capitalized. Interest costs capitalized were $124 million, $130 million, and $93 million
in 2003, 2002 and 2001, respectively.

Long-lived Assets
The Company periodically reviews long-lived assets, if indicators of impairments exist
and if the value of the assets is impaired, an impairment loss would be recognized.

Goodwill and Other Acquired Intangible Assets
Following the adoption of FAS 142, see the new accounting pronouncements section of
this note, goodwill is not amortized, instead it is evaluated for impairment annually.
Other acquired intangible assets are amortized on a straight-line basis over the periods
that expected economic benefits will be provided. The realizability of other intangible
assets is evaluated periodically when events or circumstances indicate a possible inabil-
ity to recover the carrying amount. These evaluations are based on undiscounted cash
flow and profitability projections that incorporate the impact of existing Company busi-
nesses. The analyses require significant management judgment to evaluate the capacity
of an acquired business to perform within projections. Historically, the Company has
generated sufficient returns from acquired businesses to recover the cost of the goodwill
and other intangible assets.
Goodwill is recorded on the balance sheet in the operating segments as follows (in
millions):
January 31, 2003 January 31, 2002
International $8,985 $8,028
SAM™S CLUB 305 305
Other 231 233
Total Goodwill $9,521 $8,566

Changes in International segment goodwill are the result of foreign currency exchange
rate fluctuations and the addition of $197 million of goodwill resulting from the Com-
pany™s Amigo acquisition. See Note 6.

Foreign Currency Translation
The assets and liabilities of all foreign subsidiaries are translated at current exchange
rates. Related translation adjustments are recorded as a component of other accumulated
comprehensive income.
Revenue Recognition
The Company recognizes sales revenue at the time it sells merchandise to the customer,
except for layaway transactions. The Company recognizes layaway transactions when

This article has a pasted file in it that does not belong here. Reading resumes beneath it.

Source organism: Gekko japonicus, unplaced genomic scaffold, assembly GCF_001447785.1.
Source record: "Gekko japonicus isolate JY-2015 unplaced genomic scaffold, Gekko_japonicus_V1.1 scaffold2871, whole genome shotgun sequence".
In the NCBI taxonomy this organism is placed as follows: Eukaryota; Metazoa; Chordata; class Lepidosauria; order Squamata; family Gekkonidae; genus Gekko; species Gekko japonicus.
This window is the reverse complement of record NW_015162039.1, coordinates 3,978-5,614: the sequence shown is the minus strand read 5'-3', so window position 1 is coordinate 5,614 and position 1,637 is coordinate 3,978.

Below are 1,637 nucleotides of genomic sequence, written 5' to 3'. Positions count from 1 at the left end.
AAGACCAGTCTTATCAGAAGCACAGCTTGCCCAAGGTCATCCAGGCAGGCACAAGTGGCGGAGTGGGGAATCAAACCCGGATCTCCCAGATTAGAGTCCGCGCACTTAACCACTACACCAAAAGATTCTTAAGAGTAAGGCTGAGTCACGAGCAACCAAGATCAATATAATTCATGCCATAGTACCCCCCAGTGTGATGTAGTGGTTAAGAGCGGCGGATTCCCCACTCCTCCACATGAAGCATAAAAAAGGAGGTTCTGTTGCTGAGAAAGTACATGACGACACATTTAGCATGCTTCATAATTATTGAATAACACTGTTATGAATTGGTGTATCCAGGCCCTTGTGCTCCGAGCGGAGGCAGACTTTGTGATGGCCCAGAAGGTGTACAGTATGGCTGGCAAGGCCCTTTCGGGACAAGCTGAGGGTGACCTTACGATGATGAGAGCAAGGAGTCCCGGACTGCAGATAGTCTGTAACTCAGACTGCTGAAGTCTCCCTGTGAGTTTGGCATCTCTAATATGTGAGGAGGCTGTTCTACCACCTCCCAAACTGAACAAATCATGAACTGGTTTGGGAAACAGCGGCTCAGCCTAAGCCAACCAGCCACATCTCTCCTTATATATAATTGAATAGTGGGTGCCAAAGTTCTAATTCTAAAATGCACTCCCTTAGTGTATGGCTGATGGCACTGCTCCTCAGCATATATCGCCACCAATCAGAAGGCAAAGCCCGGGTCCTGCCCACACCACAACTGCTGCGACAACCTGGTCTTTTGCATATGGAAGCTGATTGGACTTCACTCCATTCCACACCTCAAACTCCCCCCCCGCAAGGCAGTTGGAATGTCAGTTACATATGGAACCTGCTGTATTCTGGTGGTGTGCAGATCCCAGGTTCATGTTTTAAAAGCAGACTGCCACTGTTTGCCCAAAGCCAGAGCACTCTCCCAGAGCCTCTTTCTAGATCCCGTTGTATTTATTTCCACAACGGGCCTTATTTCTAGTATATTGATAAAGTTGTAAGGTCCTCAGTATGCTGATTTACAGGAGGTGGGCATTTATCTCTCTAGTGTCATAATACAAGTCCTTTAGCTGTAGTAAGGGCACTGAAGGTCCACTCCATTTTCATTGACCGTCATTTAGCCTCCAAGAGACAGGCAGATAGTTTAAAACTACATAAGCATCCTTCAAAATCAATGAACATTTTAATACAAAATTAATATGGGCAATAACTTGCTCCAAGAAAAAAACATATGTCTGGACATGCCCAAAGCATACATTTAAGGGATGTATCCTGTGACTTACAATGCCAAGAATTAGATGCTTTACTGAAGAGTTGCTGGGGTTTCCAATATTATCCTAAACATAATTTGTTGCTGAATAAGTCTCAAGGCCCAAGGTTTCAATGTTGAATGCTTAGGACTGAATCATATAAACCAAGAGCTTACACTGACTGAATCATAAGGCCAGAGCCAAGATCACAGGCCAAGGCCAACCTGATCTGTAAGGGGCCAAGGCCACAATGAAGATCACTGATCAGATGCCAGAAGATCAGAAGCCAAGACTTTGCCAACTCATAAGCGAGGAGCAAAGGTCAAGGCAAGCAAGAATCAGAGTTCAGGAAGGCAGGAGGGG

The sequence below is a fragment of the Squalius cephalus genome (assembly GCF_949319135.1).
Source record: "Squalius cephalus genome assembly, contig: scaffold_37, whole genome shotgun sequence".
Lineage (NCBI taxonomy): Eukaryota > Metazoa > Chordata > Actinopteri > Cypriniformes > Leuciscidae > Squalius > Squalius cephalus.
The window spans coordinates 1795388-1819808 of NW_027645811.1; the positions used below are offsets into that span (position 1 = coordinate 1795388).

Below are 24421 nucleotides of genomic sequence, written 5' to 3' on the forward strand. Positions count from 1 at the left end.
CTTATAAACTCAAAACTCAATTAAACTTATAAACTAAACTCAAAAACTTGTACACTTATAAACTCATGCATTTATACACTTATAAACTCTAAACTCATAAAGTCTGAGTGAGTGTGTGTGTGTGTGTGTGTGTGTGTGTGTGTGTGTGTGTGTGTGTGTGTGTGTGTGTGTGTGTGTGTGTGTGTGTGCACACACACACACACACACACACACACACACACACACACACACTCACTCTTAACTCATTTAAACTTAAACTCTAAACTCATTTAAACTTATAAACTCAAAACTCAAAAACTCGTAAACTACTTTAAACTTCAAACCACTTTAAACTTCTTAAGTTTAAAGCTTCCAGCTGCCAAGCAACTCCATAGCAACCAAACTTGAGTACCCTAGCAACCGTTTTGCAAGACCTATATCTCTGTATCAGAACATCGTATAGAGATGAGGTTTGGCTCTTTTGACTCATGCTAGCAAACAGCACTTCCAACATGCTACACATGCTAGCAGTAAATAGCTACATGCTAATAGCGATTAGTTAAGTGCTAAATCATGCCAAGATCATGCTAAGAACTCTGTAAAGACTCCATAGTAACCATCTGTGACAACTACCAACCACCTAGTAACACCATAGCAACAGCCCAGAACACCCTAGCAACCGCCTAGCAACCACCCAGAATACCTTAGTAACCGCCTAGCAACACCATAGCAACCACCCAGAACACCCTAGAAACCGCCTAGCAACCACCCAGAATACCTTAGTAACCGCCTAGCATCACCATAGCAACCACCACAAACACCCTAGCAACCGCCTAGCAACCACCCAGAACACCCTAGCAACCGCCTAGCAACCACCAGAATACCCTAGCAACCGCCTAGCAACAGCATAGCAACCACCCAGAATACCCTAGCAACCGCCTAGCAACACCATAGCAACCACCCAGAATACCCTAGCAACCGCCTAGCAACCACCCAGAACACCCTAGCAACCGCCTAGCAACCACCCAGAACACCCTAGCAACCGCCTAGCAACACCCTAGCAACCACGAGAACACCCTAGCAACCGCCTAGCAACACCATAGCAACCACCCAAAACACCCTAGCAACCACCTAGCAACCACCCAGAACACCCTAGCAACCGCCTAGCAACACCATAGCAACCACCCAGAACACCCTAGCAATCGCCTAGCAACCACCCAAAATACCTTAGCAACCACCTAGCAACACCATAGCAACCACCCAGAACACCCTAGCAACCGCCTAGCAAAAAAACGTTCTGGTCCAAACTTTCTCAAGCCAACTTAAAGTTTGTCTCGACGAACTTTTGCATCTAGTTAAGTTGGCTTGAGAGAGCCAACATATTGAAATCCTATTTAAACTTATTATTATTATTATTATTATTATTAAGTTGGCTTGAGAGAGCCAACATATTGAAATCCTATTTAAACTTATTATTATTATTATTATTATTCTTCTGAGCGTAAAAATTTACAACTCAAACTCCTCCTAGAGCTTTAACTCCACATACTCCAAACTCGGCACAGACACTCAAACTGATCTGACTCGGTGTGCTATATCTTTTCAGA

the customer satisfies all payment obligations and takes possession of the merchandise.
The Company recognizes SAM™S CLUB membership fee revenue over the twelve-
month term of the membership. Customer purchases of Wal-Mart/SAM™S CLUB shop-
ping cards are not recognized until the card is redeemed and the customer purchases
merchandise by using the shopping card.

SAM™S CLUB Membership Revenue Recognition
The Company recognizes SAM™S CLUB membership fee revenues both domestically and
internationally over the term of the membership, which is 12 months. The following table


(continued)
300 Reviewing Accounting Policy Disclosures



Exhibit 10.2 (Continued)

provides unearned revenues, membership fees received from members and the amount of
revenues recognized in earnings for each of the fiscal years 2001, 2002 and 2003:

Deferred revenue January 31, 2000 $337
Membership fees received 706
Membership revenue recognized (674)
Deferred revenue January 31, 2001 369
Membership fees received 748
Membership revenue recognized (730)
Deferred revenue January 31, 2002 387
Membership fees received 834
Membership revenue recognized (784)
Deferred revenue January 31, 2003 $437


SAM™S CLUB membership revenue is included in the other income line in the revenues
section of the consolidated statements of income.
The Company™s deferred revenue is included in accrued liabilities in the consolidated
balance sheet. The Company™s analysis of historical membership fee refunds indicates
that such refunds have been insignificant. Accordingly, no reserve exists for member-
ship fee refunds at January 31, 2003.
Cost of Sales
Cost of sales includes actual product cost, change in inventory, buying allowances